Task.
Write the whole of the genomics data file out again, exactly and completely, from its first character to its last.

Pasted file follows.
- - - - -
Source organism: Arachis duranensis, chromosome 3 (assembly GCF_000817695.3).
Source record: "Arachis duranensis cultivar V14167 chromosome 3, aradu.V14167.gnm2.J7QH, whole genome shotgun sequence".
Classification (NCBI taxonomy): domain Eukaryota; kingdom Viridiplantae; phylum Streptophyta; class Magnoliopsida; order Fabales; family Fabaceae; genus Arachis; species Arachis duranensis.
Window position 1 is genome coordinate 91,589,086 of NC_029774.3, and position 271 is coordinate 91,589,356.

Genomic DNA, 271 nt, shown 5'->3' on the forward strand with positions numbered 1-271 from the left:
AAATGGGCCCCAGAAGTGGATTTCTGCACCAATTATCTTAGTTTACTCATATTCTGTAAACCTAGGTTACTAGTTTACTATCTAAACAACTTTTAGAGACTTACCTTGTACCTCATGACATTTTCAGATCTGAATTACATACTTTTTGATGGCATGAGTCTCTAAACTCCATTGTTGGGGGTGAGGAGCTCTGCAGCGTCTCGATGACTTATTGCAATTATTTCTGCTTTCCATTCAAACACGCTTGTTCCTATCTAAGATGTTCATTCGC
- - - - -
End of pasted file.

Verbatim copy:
Source organism: Arachis duranensis, chromosome 3 (assembly GCF_000817695.3).
Source record: "Arachis duranensis cultivar V14167 chromosome 3, aradu.V14167.gnm2.J7QH, whole genome shotgun sequence".
Classification (NCBI taxonomy): domain Eukaryota; kingdom Viridiplantae; phylum Streptophyta; class Magnoliopsida; order Fabales; family Fabaceae; genus Arachis; species Arachis duranensis.
Window position 1 is genome coordinate 91,589,086 of NC_029774.3, and position 271 is coordinate 91,589,356.

Genomic DNA, 271 nt, shown 5'->3' on the forward strand with positions numbered 1-271 from the left:
AAATGGGCCCCAGAAGTGGATTTCTGCACCAATTATCTTAGTTTACTCATATTCTGTAAACCTAGGTTACTAGTTTACTATCTAAACAACTTTTAGAGACTTACCTTGTACCTCATGACATTTTCAGATCTGAATTACATACTTTTTGATGGCATGAGTCTCTAAACTCCATTGTTGGGGGTGAGGAGCTCTGCAGCGTCTCGATGACTTATTGCAATTATTTCTGCTTTCCATTCAAACACGCTTGTTCCTATCTAAGATGTTCATTCGC